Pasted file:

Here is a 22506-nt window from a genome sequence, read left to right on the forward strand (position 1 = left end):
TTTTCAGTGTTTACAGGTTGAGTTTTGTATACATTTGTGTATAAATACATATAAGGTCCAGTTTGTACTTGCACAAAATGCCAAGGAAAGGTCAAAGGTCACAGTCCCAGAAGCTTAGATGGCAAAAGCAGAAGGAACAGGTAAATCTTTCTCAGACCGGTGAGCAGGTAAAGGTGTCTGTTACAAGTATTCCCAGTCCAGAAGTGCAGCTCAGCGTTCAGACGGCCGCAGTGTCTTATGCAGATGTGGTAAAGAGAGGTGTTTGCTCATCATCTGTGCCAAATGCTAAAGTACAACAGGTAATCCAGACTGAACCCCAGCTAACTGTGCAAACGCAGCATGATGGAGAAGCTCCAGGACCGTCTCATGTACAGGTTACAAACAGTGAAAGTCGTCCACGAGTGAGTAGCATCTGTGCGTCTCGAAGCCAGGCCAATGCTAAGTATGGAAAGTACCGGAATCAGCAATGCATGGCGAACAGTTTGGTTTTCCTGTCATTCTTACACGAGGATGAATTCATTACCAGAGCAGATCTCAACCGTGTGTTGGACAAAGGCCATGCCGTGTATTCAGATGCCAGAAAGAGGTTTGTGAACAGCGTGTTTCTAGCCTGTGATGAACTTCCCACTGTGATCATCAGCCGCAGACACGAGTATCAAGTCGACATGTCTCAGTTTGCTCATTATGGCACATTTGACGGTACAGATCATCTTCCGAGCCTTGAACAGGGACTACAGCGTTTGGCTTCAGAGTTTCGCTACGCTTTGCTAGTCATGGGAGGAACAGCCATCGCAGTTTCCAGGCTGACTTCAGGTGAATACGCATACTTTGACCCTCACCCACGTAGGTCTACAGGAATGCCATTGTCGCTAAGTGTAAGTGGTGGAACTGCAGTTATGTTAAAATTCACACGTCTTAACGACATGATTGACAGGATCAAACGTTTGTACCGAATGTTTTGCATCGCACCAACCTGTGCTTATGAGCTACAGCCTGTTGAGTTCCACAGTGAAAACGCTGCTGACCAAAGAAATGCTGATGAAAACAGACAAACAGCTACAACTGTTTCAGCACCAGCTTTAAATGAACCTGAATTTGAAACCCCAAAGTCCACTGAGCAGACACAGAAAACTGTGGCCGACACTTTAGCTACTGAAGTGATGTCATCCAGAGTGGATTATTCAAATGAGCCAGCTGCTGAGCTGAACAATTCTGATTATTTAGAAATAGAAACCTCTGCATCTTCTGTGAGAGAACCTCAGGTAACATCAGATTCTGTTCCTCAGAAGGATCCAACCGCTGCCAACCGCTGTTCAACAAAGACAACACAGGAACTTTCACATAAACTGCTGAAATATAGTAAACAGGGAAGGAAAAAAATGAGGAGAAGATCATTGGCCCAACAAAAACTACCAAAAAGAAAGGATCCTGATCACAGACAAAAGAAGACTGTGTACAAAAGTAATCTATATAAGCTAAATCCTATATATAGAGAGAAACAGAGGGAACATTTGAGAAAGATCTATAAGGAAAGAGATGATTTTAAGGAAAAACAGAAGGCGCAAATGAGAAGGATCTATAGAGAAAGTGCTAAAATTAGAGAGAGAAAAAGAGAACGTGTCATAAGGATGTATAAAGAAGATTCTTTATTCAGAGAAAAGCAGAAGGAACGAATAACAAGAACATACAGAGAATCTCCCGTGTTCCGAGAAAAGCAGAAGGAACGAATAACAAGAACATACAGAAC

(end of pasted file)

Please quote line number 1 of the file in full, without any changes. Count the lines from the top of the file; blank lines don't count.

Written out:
Here is a 22506-nt window from a genome sequence, read left to right on the forward strand (position 1 = left end):